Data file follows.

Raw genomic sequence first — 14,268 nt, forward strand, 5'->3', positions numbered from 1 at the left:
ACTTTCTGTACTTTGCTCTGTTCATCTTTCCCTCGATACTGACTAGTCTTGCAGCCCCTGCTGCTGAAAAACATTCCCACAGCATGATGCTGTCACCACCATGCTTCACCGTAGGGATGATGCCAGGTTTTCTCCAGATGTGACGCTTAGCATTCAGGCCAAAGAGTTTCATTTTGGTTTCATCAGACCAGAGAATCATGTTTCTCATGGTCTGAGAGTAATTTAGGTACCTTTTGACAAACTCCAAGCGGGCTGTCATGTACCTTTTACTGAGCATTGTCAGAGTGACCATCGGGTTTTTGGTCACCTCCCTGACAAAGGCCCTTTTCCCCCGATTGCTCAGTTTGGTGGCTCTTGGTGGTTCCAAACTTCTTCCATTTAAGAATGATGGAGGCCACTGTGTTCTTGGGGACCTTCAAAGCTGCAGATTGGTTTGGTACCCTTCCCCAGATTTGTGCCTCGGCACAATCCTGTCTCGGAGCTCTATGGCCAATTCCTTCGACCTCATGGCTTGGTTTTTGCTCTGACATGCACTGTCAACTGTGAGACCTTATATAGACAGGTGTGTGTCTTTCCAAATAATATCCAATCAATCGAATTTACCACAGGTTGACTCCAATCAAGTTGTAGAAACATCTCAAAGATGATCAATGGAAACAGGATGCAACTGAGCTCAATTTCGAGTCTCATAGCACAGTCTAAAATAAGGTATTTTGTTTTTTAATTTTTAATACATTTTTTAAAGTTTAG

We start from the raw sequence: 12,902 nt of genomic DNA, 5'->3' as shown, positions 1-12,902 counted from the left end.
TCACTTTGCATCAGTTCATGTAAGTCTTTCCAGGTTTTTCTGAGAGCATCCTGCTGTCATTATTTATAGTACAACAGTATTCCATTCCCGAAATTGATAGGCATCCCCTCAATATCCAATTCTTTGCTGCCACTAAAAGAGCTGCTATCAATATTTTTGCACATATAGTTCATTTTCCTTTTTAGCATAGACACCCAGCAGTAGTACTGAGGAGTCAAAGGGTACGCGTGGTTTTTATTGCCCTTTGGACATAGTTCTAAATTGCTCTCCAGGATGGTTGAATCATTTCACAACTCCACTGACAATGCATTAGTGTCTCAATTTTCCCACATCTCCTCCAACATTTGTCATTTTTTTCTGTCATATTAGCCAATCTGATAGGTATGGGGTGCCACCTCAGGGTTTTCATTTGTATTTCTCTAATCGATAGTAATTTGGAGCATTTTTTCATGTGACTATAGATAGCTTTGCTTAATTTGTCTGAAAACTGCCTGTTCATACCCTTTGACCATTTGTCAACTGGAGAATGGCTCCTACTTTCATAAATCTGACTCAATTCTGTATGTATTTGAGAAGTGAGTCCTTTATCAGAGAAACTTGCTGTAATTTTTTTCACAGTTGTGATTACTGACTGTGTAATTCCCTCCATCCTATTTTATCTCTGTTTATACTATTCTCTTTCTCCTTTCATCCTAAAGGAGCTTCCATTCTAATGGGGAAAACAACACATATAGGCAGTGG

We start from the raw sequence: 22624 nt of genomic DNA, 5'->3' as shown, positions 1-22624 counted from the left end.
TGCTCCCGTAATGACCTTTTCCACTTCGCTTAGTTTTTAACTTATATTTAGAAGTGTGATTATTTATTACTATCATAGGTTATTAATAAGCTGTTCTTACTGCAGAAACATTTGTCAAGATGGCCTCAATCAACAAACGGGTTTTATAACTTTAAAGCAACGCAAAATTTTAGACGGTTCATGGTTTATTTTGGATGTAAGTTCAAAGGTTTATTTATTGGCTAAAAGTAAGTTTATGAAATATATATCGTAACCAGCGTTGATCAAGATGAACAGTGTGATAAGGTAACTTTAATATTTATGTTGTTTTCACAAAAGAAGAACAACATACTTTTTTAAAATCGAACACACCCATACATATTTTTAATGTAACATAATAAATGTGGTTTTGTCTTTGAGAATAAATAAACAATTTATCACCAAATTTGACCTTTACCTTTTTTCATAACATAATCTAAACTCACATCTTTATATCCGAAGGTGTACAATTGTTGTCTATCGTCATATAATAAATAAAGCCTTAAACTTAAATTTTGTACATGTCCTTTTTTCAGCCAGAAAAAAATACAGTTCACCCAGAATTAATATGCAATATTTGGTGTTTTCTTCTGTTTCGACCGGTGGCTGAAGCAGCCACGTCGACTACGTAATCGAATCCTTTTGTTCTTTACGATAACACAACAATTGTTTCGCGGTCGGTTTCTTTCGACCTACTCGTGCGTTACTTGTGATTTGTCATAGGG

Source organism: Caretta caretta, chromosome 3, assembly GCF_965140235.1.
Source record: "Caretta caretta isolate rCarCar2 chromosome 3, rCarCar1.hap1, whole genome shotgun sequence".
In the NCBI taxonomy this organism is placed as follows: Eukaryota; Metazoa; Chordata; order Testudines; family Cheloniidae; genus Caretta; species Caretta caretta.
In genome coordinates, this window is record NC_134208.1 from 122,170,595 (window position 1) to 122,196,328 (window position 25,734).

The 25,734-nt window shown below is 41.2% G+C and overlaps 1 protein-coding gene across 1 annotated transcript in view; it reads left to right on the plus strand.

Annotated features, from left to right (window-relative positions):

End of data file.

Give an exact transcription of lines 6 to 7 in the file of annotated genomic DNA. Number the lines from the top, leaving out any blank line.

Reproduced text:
TGCTCCCGTAATGACCTTTTCCACTTCGCTTAGTTTTTAACTTATATTTAGAAGTGTGATTATTTATTACTATCATAGGTTATTAATAAGCTGTTCTTACTGCAGAAACATTTGTCAAGATGGCCTCAATCAACAAACGGGTTTTATAACTTTAAAGCAACGCAAAATTTTAGACGGTTCATGGTTTATTTTGGATGTAAGTTCAAAGGTTTATTTATTGGCTAAAAGTAAGTTTATGAAATATATATCGTAACCAGCGTTGATCAAGATGAACAGTGTGATAAGGTAACTTTAATATTTATGTTGTTTTCACAAAAGAAGAACAACATACTTTTTTAAAATCGAACACACCCATACATATTTTTAATGTAACATAATAAATGTGGTTTTGTCTTTGAGAATAAATAAACAATTTATCACCAAATTTGACCTTTACCTTTTTTCATAACATAATCTAAACTCACATCTTTATATCCGAAGGTGTACAATTGTTGTCTATCGTCATATAATAAATAAAGCCTTAAACTTAAATTTTGTACATGTCCTTTTTTCAGCCAGAAAAAAATACAGTTCACCCAGAATTAATATGCAATATTTGGTGTTTTCTTCTGTTTCGACCGGTGGCTGAAGCAGCCACGTCGACTACGTAATCGAATCCTTTTGTTCTTTACGATAACACAACAATTGTTTCGCGGTCGGTTTCTTTCGACCTACTCGTGCGTTACTTGTGATTTGTCATAGGG

Source organism: Caretta caretta, chromosome 3, assembly GCF_965140235.1.